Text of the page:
Health privacy a British hot button
- By Bob Brewin
- Jun 29, 2005
Although most British consumers recognize the value of a nationwide electronic health record system, which the National Health Service (NHS) is developing, many are seriously concerned about the security of the new system, according to a survey released yesterday by the British Medical Association.
The research firm YouGov surveyed 993 British adults last month and determined that three out of four people would not mind a central computer system holding their health information. A similar number, 69 percent, said they would not have a problem with clinicians involved in their care sharing that information
But three-quarters of respondents also said they had concerns about information security, and 81 percent worried that people other than health care professionals could access their information.
NHS is in the second year of a 10-year, $20 billion electronic health records project. Connecting for Health is will provide 50 million NHS patients in England with EHRs that are accessible by 30,000 doctors.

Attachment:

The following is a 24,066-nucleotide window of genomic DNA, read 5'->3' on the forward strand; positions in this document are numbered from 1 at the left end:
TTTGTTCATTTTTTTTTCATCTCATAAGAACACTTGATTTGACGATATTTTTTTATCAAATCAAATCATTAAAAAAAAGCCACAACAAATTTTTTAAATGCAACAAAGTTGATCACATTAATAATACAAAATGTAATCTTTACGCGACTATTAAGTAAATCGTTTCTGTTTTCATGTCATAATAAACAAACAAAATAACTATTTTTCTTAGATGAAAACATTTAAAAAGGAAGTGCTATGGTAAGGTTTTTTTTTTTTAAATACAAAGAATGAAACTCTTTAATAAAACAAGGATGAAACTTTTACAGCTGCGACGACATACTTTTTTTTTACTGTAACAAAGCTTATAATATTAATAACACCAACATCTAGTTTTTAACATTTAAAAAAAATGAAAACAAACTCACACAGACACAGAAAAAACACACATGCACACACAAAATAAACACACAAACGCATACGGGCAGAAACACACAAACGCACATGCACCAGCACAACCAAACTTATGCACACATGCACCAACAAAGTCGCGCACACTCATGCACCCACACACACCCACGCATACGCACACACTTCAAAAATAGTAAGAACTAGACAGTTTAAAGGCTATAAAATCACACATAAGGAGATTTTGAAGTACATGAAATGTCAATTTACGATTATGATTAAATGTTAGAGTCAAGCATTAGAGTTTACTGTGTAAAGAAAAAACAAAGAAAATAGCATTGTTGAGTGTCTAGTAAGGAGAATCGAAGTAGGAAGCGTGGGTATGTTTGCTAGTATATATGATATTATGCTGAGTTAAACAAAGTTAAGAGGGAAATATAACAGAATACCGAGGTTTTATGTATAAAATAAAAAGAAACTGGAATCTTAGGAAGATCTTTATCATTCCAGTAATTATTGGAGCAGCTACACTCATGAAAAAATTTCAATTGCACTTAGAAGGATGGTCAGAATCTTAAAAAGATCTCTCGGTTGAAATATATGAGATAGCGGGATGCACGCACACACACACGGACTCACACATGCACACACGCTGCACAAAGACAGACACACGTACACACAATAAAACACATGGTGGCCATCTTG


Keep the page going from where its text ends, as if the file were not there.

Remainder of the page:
“Patients recognize the value of having their health record held centrally but are concerned about who will have access to it, and for what purposes,” said Barbara Wood, co-chairwoman of the association’s Patient Liaison Group. “They are generally happy for their doctor or another health professional involved in their care to have access to their health record but they do have worries about nonclinicians having access.”
Wood added that patients also want access to their EHRs and be able to correct inaccurate information. She said patients are particularly concerned about doctors being able to record information unavailable to patients.
NHS officials must make patients aware of the EHR project “if it is to stand any chance of being accepted by the public,” she said. That sentiment echoes comments made earlier this week in Australia by Dr. Ian Reinecke, chief executive officer of Australia’s National E-Health Transition Authority. “Unless consumers are convinced of the privacy [of EHRs], it will be an impediment to adoption,” he said.